Dear Friends –
In times of trouble, artists respond and artists reflect. Two exhibits at Mia, Artists Respond: American Art and the Vietnam War, 1965-1975 and Artists Reflect: Contemporary Views on the American War give visitors a poignant picture of the turmoil and anger during these years. The exhibits move on January 5, so don’t miss the opportunity to remember, or learn about the war years if you were either too young or yet to be born.
I lived through the Vietnam war years, and as a Chicago resident, clearly remember the upheaval at the 1968 Democratic National convention. I also recall Chicago Daily News columnist Mike Royko’s biting article entitled the “B-52: That Bird of Peace”.
He was referring to the December 24, 1972 bombing campaign in which the biggest- ever bombing campaign by US B-52 aircraft dropped explosives on North Vietnam.
Looking at Mia’s collection, we can see more examples of how artists have viscerally reacted to other wars. Goya was one of the first to portray horror, and not heroism in his 1810-1820 prints of the Disasters of War. He responded to the inhumanity of the bloody uprisings that followed Napoleon Bonaparte’s occupation of Spain in 1807. It is said that Goya’s shocking images influenced Ernest Hemingway’s violent portrayal of the 1936-39 Spanish Civil War in For Whom the Bell Tolls.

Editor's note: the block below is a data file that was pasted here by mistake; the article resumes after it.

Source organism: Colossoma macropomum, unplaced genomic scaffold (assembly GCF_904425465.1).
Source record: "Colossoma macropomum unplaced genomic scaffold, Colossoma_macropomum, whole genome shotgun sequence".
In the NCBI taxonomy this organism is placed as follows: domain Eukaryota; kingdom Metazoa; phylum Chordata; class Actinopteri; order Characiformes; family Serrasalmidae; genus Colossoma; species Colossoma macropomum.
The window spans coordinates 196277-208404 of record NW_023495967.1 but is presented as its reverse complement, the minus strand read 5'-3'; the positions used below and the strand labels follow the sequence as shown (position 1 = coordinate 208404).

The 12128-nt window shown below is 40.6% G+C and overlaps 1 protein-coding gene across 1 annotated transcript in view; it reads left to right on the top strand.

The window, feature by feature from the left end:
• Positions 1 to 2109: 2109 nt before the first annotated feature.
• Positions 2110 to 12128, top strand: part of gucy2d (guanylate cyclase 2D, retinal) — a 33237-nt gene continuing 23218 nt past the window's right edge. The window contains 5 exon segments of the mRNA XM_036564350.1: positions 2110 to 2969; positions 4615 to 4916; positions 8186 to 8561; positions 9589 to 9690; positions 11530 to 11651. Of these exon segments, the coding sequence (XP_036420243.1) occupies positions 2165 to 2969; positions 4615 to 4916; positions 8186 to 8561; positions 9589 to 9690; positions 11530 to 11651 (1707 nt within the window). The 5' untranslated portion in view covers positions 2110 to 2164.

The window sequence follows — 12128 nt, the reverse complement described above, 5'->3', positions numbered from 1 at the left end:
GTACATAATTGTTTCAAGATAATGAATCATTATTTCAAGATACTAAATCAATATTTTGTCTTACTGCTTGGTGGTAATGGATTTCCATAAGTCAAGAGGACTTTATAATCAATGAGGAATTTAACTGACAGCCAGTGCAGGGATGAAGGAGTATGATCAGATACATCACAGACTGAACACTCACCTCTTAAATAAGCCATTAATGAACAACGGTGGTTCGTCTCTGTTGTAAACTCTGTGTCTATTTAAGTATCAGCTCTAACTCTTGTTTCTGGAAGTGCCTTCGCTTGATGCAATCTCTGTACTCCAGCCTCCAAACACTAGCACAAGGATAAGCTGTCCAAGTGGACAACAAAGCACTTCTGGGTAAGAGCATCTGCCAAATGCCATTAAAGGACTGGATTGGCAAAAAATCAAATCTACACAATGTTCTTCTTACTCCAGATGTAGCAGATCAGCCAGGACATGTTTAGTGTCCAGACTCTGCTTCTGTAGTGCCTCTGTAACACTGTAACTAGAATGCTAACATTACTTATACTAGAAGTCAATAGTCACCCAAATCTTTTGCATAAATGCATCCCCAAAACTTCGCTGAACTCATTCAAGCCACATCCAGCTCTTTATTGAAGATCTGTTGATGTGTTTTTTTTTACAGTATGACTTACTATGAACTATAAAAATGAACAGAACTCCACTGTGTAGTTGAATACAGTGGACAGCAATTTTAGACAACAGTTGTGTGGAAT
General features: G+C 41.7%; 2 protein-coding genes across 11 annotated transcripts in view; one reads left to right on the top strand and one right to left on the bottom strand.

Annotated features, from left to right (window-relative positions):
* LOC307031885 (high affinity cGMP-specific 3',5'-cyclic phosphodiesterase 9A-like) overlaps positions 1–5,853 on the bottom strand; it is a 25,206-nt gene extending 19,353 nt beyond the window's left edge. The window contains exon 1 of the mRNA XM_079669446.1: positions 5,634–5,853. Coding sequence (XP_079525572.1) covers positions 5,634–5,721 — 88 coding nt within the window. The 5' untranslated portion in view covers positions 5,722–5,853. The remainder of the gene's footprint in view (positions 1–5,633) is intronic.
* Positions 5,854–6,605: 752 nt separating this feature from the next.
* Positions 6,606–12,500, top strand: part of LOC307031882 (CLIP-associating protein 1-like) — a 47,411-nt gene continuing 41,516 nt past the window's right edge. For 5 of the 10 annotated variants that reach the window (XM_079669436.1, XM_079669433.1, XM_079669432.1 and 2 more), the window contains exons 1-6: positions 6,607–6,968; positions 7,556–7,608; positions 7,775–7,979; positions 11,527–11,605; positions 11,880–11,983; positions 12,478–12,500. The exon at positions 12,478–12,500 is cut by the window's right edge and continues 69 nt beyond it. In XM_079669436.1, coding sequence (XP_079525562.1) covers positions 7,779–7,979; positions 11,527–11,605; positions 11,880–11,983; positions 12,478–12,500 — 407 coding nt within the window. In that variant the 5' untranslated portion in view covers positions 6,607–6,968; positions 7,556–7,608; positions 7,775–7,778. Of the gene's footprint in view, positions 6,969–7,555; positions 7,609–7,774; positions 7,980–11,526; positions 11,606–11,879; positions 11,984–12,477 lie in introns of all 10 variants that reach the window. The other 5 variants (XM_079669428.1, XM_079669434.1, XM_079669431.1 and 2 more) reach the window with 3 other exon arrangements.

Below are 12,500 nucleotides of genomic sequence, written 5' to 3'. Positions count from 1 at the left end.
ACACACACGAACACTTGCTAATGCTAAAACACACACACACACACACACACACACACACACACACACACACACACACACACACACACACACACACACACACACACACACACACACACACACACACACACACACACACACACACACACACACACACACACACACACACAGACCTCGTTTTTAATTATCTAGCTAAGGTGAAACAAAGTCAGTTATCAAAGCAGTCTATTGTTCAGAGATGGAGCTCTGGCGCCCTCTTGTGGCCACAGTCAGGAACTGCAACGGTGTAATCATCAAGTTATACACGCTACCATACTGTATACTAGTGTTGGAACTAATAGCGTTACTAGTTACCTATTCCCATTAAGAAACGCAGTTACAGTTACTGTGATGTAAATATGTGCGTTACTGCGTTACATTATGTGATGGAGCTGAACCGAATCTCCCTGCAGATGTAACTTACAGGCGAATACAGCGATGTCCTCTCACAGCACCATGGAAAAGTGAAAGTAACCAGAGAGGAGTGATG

In Pablo Picasso’s famous painting Guernica, he gives us a harrowing account of the bombing and killing of civilians in a Basque town at the onset of the Spanish Civil War. At Mia, Joan Miró’s reaction to the war is captured in his painting Head of a Woman.
Also at Mia, Henry Moore’s Warrior with a Shield depicts the heroic defense of his homeland during World War II. The artist wanted to show the strength and resilience of this severely wounded soldier, struggling to protect himself with a shield in his remaining hand. Moved by this powerful figure, a recent Art in Bloom floral artist chose to interpret it in flowers.
In spite of the devastation and displacement that wars bring, human resilience prevails. Take for example, #43 by Hmong artist Cy Thao– part of a series illustrating Hmong migration in the wake of the Vietnam War. A heart-warming scene of celebration, it shows Hmong immigrants enjoying time off work for the U.S New Year.
May your holidays abound with peace and warmth!